There has been a continued practice of police officers claiming that private individuals photographing or videoing them during the course of their duties is a violation of a law. This most recently occurred when a Border Patrol Agent accosted a group of Boy Scouts in Alaska.
Boy Scout Troop 111 Leader Jim Fox spelled out what happened to him and the Mid-Iowa Boy Scout Troop 111 as four van-loads of Scouts and adult volunteers tried to drive from Canada into Alaska.
Fox said one of the Scouts took a picture of a border official, which spurred agents to detain everyone in that van and search them and their belongings.
“The agent immediately confiscated his camera, informed him he would be arrested, fined possibly $10,000 and 10 years in prison,” Fox said.
Fox said he was told it is a federal offense to take a picture of a federal agent.
Not wanting things to escalate, Fox said he did not complain.
Another of the Scouts was taking luggage from the top of a van to be searched when something startling happened.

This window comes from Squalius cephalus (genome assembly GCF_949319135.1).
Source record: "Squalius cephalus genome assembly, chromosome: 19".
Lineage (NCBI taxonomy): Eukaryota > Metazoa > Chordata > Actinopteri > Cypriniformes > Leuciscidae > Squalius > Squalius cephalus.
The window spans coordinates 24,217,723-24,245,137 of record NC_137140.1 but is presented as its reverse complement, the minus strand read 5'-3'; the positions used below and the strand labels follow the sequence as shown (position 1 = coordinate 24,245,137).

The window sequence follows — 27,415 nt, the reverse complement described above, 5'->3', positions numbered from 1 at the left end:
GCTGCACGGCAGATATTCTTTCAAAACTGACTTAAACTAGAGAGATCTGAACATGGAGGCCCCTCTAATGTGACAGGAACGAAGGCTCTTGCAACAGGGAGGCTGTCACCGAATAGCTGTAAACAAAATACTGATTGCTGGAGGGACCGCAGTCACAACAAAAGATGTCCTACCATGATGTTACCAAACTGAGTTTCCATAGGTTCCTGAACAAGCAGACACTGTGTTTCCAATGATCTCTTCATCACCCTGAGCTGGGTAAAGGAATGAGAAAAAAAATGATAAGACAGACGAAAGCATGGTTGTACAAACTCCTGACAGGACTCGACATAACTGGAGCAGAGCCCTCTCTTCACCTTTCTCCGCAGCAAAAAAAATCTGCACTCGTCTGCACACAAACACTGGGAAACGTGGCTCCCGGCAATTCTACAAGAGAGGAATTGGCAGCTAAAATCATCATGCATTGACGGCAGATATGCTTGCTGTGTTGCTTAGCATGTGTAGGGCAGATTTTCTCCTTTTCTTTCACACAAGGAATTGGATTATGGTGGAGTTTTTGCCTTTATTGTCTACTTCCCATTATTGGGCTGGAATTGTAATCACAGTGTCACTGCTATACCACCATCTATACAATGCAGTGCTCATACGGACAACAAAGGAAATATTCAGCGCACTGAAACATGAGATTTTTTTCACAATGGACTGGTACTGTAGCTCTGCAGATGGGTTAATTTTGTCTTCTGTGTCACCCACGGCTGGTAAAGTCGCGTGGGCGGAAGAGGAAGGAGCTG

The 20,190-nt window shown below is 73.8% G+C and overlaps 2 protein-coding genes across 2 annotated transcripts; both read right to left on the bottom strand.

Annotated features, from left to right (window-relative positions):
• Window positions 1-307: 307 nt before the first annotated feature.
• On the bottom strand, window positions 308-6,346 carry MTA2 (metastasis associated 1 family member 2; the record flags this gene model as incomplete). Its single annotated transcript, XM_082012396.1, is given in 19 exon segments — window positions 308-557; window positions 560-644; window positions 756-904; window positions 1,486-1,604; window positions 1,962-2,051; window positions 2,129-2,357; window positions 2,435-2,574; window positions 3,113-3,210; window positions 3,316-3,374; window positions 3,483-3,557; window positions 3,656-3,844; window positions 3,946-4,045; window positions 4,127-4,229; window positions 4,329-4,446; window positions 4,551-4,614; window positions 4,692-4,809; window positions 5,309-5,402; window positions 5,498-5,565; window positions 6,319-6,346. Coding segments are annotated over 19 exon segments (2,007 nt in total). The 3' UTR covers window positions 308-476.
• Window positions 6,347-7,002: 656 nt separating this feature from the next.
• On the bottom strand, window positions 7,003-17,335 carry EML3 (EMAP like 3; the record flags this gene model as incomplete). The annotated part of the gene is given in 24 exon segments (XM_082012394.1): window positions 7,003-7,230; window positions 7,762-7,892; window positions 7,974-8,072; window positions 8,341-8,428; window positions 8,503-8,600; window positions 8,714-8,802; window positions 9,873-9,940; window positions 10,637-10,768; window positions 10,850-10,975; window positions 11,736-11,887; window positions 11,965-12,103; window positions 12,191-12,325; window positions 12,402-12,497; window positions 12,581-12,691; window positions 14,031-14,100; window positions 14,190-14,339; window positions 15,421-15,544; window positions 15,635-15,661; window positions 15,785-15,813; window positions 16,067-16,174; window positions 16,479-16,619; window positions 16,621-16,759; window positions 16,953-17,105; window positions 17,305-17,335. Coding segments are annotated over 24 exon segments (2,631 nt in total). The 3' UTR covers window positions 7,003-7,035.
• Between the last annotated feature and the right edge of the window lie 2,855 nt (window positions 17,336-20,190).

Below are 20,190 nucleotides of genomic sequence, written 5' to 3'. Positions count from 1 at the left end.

“He hears a snap of a holster, turns around, and here’s this agent, both hands on a loaded pistol, pointing at the young man’s head,” Fox explained. [emphasis added].!bjWo9y

Of course, there is no such federal or state law in Alaska, despite the Border Patrol Agent's claim. There have been many such abuses all across the nation. Fortunately, the legal system is catching up, and officers have been reprimanded, sued civilly and in some case prosecuted for these actions.

The ACLU recently clarified the right to photograph in public.
Taking photographs of things that are plainly visible from public spaces is a constitutional right – and that includes federal buildings, transportation facilities, and police and other government officials carrying out their duties.

Police and Law Enforcement are constantly encroaching on the privacy rights of citizens by installing ever more surveillance cameras and utilizing other forms of invasive technology. Fortunately, police abuses of power can be photographed by every person with a smart phone to ensure they are on their best behaviour.

Friday, July 18, 2014

Property Tax Assessment Appeal